Determining a price for research has long been complicated by its bundling with execution costs, and especially so for fixed income markets, where costs are typically embedded in spreads.3 With the cost of an analyst's time and work set to become more explicit, setting competitive pricing will become a core concern for sell-side brokers and independent research firms. The unsophisticated research will struggle to find buyers. But, fund managers seeking access to top quality research from "star" analysts can expect to pay a premium. Some sell-side research firms have quoted fund managers up to USD 150,000 to access analyst reports and basic services.Many buy-side firms have announced they will absorb these costs rather than pass them onto investors through higher fees. US fund manager Vanguard, which has USD 4.4 trillion under management, announced it will stop charging investors for research, joining a number of prominent Europe-domiciled funds, including Aberdeen Asset Management and M&G, in absorbing the cost.5 The Financial Times, which maintains a running list of asset managers opting to pay for research, has identified 60 firms that plan to absorb costs. The number of firms considering passing costs on to clients and those still undecided, is significantly lower and sits at 13.6 "In general, there is an expectation among investors that asset managers should be paying for research themselves,"7 said Benjamin Quinlan, founder of Hong Kong-based consultancy Quinlan Associates.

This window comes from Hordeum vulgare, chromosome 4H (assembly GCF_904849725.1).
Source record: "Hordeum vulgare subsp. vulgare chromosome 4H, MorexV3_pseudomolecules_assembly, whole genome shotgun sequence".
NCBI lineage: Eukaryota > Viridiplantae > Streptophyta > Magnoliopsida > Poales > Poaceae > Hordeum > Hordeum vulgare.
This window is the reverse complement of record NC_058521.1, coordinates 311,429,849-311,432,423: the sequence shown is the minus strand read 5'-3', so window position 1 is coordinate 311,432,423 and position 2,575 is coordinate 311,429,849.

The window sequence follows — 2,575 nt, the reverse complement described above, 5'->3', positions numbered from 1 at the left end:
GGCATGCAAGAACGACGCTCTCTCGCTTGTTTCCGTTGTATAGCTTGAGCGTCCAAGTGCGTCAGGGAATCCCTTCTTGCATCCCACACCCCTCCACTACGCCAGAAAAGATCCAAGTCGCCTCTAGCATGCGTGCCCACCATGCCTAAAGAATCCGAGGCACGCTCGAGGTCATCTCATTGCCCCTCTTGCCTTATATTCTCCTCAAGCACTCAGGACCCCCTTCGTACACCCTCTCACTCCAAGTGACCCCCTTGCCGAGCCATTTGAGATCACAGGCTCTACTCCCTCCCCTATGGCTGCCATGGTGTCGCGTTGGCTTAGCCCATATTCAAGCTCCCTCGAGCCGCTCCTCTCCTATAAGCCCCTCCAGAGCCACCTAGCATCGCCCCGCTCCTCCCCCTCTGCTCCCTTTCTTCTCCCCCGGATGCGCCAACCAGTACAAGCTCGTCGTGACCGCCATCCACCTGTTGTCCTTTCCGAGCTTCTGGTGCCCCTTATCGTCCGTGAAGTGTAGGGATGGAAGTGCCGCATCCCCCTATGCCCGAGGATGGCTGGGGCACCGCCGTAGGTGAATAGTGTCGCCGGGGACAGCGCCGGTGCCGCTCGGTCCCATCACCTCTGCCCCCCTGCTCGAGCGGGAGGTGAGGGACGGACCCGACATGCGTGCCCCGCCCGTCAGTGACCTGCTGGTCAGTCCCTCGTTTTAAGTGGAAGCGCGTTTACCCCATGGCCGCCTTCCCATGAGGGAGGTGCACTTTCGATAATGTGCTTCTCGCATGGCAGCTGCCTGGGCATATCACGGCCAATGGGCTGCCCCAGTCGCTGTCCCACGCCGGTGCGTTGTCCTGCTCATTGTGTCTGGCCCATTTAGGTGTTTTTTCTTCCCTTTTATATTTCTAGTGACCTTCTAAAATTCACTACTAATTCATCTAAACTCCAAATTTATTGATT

Local action, global problem

Although the new regulations are targeted at EU asset managers and firms, the impacts are expected to be felt worldwide. Non-EU firms that distribute research to European clients will also be bound by the rules. US firms face a particular dilemma due to local rules that prevent the unbundling of research from execution charges.

They are banned from receiving direct payment for research unless registered as investment advisers, which would entail a greater compliance burden and oversight responsibilities.8 US firms hope that the Securities and Exchange Commission will provide relief from this requirement, but it is unclear whether the regulator will act in time. The increased operational activities created by MiFID II in other jurisdictions could ultimately prompt regulators to introduce their own EU-compliant research rules, which would be welcomed by international fund managers reluctant to manage bifurcated payment models.9

Niche opportunities for boutique research firms